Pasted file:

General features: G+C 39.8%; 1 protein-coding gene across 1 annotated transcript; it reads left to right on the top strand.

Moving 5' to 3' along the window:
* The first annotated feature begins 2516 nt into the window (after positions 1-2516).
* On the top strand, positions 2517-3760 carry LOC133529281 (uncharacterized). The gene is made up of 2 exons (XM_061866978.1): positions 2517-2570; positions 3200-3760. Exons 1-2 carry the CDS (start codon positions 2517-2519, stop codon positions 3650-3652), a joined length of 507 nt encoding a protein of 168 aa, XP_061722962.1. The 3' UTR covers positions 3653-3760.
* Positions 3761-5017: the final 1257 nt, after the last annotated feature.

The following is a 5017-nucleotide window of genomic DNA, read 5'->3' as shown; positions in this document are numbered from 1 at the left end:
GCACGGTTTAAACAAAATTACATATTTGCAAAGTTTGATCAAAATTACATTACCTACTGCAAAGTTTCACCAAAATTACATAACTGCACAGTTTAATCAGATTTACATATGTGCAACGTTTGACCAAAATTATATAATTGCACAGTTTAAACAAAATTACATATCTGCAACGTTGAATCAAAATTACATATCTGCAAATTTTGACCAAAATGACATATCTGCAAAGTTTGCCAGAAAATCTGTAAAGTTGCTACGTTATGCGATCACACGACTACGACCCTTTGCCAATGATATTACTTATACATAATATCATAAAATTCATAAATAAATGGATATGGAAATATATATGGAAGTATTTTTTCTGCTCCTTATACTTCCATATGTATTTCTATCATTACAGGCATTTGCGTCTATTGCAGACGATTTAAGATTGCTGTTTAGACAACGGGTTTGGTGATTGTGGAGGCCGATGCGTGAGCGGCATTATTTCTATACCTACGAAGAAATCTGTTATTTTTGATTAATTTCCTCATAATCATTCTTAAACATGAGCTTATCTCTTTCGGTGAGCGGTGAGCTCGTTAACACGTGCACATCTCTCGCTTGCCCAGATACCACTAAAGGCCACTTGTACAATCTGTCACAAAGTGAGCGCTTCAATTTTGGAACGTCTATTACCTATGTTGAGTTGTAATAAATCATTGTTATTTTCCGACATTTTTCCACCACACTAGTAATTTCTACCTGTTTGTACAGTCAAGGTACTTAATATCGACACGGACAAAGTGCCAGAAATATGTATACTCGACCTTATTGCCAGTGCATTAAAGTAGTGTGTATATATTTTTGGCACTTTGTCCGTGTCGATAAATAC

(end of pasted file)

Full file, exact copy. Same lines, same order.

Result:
General features: G+C 39.8%; 1 protein-coding gene across 1 annotated transcript; it reads left to right on the top strand.

Moving 5' to 3' along the window:
* The first annotated feature begins 2516 nt into the window (after positions 1-2516).
* On the top strand, positions 2517-3760 carry LOC133529281 (uncharacterized). The gene is made up of 2 exons (XM_061866978.1): positions 2517-2570; positions 3200-3760. Exons 1-2 carry the CDS (start codon positions 2517-2519, stop codon positions 3650-3652), a joined length of 507 nt encoding a protein of 168 aa, XP_061722962.1. The 3' UTR covers positions 3653-3760.
* Positions 3761-5017: the final 1257 nt, after the last annotated feature.

The following is a 5017-nucleotide window of genomic DNA, read 5'->3' as shown; positions in this document are numbered from 1 at the left end:
GCACGGTTTAAACAAAATTACATATTTGCAAAGTTTGATCAAAATTACATTACCTACTGCAAAGTTTCACCAAAATTACATAACTGCACAGTTTAATCAGATTTACATATGTGCAACGTTTGACCAAAATTATATAATTGCACAGTTTAAACAAAATTACATATCTGCAACGTTGAATCAAAATTACATATCTGCAAATTTTGACCAAAATGACATATCTGCAAAGTTTGCCAGAAAATCTGTAAAGTTGCTACGTTATGCGATCACACGACTACGACCCTTTGCCAATGATATTACTTATACATAATATCATAAAATTCATAAATAAATGGATATGGAAATATATATGGAAGTATTTTTTCTGCTCCTTATACTTCCATATGTATTTCTATCATTACAGGCATTTGCGTCTATTGCAGACGATTTAAGATTGCTGTTTAGACAACGGGTTTGGTGATTGTGGAGGCCGATGCGTGAGCGGCATTATTTCTATACCTACGAAGAAATCTGTTATTTTTGATTAATTTCCTCATAATCATTCTTAAACATGAGCTTATCTCTTTCGGTGAGCGGTGAGCTCGTTAACACGTGCACATCTCTCGCTTGCCCAGATACCACTAAAGGCCACTTGTACAATCTGTCACAAAGTGAGCGCTTCAATTTTGGAACGTCTATTACCTATGTTGAGTTGTAATAAATCATTGTTATTTTCCGACATTTTTCCACCACACTAGTAATTTCTACCTGTTTGTACAGTCAAGGTACTTAATATCGACACGGACAAAGTGCCAGAAATATGTATACTCGACCTTATTGCCAGTGCATTAAAGTAGTGTGTATATATTTTTGGCACTTTGTCCGTGTCGATAAATAC